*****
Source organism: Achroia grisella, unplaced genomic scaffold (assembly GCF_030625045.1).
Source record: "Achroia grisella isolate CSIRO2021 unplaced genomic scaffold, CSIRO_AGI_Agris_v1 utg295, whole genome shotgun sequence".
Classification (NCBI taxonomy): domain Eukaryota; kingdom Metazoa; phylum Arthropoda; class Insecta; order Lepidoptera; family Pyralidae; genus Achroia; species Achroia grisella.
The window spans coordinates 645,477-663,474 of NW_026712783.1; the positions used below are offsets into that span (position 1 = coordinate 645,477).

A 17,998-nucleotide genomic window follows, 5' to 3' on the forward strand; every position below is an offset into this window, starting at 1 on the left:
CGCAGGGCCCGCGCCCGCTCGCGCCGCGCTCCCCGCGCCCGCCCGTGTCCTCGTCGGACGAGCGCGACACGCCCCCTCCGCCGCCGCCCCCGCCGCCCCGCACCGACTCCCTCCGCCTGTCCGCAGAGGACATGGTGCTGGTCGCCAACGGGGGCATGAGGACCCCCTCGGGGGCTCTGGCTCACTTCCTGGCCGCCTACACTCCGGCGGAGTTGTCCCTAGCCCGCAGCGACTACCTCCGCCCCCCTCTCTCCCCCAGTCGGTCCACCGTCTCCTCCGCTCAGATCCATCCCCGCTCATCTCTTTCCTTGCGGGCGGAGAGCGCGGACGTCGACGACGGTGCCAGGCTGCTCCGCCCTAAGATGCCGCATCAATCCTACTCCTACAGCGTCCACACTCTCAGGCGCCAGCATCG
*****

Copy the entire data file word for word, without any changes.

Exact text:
Source organism: Achroia grisella, unplaced genomic scaffold (assembly GCF_030625045.1).
Source record: "Achroia grisella isolate CSIRO2021 unplaced genomic scaffold, CSIRO_AGI_Agris_v1 utg295, whole genome shotgun sequence".
Classification (NCBI taxonomy): domain Eukaryota; kingdom Metazoa; phylum Arthropoda; class Insecta; order Lepidoptera; family Pyralidae; genus Achroia; species Achroia grisella.
The window spans coordinates 645,477-663,474 of NW_026712783.1; the positions used below are offsets into that span (position 1 = coordinate 645,477).

A 17,998-nucleotide genomic window follows, 5' to 3' on the forward strand; every position below is an offset into this window, starting at 1 on the left:
CGCAGGGCCCGCGCCCGCTCGCGCCGCGCTCCCCGCGCCCGCCCGTGTCCTCGTCGGACGAGCGCGACACGCCCCCTCCGCCGCCGCCCCCGCCGCCCCGCACCGACTCCCTCCGCCTGTCCGCAGAGGACATGGTGCTGGTCGCCAACGGGGGCATGAGGACCCCCTCGGGGGCTCTGGCTCACTTCCTGGCCGCCTACACTCCGGCGGAGTTGTCCCTAGCCCGCAGCGACTACCTCCGCCCCCCTCTCTCCCCCAGTCGGTCCACCGTCTCCTCCGCTCAGATCCATCCCCGCTCATCTCTTTCCTTGCGGGCGGAGAGCGCGGACGTCGACGACGGTGCCAGGCTGCTCCGCCCTAAGATGCCGCATCAATCCTACTCCTACAGCGTCCACACTCTCAGGCGCCAGCATCG